The Econophysics Blog

This blog is dedicated to exploring the application of quantiative tools from mathematics, physics, and other natural sciences to issues in finance, economics, and the social sciences. The focus of this blog will be on tools, methodology, and logic. This blog will also occasionally delve into philosophical issues surrounding quantitative finance and quantitative social science.

Wednesday, May 17, 2006

Good Intentions, Bad Advice: How some economists are potentially encouraging financial disaster in the Third World

I recently read an article that argued that poor nations are wasting their money by holding large foreign currency reserves (usually, dollar reserves). As the article points out, developing nations around the world have been accumulating reserves at an unprecedented level. Most of these reserves are 'invested' (so to speak), especially by Asian countries like China, in dollar (and euro) denominated government securities. U.S. Treasuries are typically low-yielding investments and would not cover the debt obligations paid out by these developing countries (much less be useful as a revenue generator for more tangible uses by these governments).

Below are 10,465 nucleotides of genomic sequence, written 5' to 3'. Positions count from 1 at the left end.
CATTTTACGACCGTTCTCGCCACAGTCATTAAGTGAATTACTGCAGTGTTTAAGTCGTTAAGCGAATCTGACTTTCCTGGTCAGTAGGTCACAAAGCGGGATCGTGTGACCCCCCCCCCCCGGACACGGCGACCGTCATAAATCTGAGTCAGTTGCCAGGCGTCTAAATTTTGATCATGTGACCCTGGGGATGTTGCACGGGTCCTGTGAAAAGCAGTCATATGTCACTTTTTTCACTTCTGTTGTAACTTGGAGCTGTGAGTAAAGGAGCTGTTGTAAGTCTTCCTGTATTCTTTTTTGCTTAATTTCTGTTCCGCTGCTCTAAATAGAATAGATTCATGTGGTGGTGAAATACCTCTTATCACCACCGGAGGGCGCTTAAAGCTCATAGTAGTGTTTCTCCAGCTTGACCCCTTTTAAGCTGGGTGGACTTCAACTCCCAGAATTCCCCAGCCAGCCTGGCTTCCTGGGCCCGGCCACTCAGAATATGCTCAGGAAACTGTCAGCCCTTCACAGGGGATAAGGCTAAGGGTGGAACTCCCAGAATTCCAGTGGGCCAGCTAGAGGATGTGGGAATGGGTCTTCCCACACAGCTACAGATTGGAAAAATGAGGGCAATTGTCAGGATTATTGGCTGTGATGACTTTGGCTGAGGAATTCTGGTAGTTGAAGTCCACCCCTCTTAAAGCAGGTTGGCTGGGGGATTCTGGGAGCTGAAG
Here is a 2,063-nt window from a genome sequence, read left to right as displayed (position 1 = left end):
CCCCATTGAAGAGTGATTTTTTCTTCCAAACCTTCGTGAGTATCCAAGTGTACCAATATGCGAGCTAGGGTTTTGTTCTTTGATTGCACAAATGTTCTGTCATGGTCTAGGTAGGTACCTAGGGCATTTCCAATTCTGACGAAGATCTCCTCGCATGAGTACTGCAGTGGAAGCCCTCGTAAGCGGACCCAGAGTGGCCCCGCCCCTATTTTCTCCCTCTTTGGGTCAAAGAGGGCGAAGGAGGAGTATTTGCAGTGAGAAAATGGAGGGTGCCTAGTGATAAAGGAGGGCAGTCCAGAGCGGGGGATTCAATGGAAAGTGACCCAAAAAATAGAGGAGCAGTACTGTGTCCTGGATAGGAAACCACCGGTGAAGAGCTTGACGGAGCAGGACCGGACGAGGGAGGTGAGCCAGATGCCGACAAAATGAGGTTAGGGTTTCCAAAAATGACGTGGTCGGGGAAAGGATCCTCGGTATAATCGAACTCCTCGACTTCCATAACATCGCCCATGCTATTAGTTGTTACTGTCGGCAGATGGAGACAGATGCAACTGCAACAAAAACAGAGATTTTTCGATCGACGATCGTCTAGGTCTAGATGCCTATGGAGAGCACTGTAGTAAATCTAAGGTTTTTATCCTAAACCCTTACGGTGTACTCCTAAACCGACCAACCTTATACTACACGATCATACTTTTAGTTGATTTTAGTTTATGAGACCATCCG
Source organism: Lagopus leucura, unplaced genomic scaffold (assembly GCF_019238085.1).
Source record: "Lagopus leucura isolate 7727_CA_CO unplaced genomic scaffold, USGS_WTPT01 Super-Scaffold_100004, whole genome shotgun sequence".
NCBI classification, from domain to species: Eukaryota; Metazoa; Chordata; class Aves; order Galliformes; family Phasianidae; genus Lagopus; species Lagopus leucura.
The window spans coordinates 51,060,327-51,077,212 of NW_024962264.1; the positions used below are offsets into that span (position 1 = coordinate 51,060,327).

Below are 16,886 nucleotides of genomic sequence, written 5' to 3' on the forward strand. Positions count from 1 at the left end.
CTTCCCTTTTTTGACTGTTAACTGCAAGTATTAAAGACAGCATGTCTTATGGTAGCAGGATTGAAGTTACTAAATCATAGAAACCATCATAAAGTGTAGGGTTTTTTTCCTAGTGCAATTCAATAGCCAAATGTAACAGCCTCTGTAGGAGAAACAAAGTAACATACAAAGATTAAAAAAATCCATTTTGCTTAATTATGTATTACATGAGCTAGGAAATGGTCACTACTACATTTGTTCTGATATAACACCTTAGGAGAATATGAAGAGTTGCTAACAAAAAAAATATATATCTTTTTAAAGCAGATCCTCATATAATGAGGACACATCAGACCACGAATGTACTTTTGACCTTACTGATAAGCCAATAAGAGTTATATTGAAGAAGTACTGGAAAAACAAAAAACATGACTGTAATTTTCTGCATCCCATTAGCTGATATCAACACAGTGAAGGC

Larry Summers -- the soon to be ex-president of Harvard University and the former Treasury Secretary -- is among those who argue that developing nations should relax their accumulation of reserves and, instead, should invest such money in infrastructure projects and in other ways that they believe might provide better returns than simply parking the cash in U.S. Treasuries.